For the first time in the franchise, another character has absorbed Michael’s networked flow. Corey expresses the resulting high by taking Allyson on a motorbike ride, and yelling into the wind as a new synth motif enters the score, a pulse and propulsion beyond Carpenter’s original. The ride enters with Corey taking Allyson to the roof of the local radio station, where he tells her that, after Jeremy’s death, he longed to climb the antenna, which he saw as a beacon calling out to him. We get a glimpse of this beacon early in the film, when Corey looks up at it, and Green shoots it as an uncanny object that looks back, evoking Myers’ networked gaze, but in an even more diffuse and dispersed manner than usual. If Jeremy’s fall from the third floor, and Corey’s own fall from the overpass, evoked the freefall of the Myers-network, then climbing this radio tower is the solution – or controlling the network that it represents.
Accordingly, Corey sets out to reprise all the networked spaces of the film, but on his terms. First, he moves back into Jeremy’s house, now abandoned, and makes his bed on the exact spot where Jeremy hit the ground, still marked by a lurid bloodstain. Then, he reprises the two encounters with the gang who harassed him at the petrol station and the freeway overpass, but with a more fluid command of the road. Luring them to his car yard, he disposes of them all with automobile technology – running over one, melting another’s face with a blowtorch, and disfiguring a third with a wrench. Finally, Corey heads to the radio station, where he pulls out the disc jockey’s tongue, and leaves it on the turntable. The most brutal slasher violence of the film cements Corey’s control of the network, as the tongue produces a scratching sound, almost a musical effect, that percolates across Haddonfield, making network technology both more visible and ineffective than ever before. Suddenly, everyone is on their phones, but only to mark missed connections, culminating with Laurie calling 9/11 to report her own imminent suicide, before revealing that the call was a trap to draw in Corey.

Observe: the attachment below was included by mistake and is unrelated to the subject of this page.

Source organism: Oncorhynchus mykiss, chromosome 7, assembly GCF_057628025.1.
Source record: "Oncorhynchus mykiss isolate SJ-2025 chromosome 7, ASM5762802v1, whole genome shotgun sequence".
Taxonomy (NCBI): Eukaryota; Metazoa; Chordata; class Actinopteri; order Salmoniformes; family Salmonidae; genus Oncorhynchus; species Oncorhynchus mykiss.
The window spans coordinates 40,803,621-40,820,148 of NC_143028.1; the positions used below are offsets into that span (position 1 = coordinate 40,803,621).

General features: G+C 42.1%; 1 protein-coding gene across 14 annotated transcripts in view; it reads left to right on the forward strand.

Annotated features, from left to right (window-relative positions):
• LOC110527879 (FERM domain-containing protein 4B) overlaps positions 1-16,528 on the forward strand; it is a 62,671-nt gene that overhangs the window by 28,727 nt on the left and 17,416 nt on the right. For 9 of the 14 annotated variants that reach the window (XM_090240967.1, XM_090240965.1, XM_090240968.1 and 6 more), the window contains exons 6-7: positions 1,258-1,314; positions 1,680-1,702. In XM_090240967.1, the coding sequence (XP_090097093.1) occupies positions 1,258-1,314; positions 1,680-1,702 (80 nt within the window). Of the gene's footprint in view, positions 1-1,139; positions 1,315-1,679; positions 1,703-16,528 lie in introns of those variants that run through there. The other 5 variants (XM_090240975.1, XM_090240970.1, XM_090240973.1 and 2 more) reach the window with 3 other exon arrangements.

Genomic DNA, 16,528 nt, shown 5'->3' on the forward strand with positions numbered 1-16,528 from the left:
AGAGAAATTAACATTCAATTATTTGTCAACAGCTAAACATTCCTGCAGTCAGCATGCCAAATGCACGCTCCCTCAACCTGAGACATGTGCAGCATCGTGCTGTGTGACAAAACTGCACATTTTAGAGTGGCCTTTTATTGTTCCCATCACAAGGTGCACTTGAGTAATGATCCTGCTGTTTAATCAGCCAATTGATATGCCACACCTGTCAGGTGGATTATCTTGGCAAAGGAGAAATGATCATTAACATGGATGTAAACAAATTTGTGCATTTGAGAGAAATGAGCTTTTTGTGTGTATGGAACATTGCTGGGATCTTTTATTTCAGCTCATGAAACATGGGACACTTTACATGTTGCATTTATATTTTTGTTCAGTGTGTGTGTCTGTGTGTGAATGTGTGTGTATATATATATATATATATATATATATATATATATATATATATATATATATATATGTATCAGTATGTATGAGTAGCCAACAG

From this point, Halloween Ends shifts to a generic finale, as it has to for a film that promises to end a forty-plus year franchise. And it does truly feel as if Laurie’s story as over, as she pastiches the postures from the end of the first film, and experiences a series of accelerated flashbacks as Myers grabs her throat. But by the same token, it feels as if the second-order Halloween stories that comprise the majority of the film have real potential – and Green concedes as much in the final moments. While Laurie does kill Michael, and while Haddonfield parade him down to the car yard for a ritual ceremony, the exact nature of this ceremony simply reiterates his inextricability from the autocentric network that sustains these second-order stories. Laurie feeds Michael into a car-crusher, his body is broken into a thousand pieces, and he no longer exists as a discrete figure, but that just makes his fragments ramify more resonantly too, as the building-blocks for a new franchise era, a network that still lives.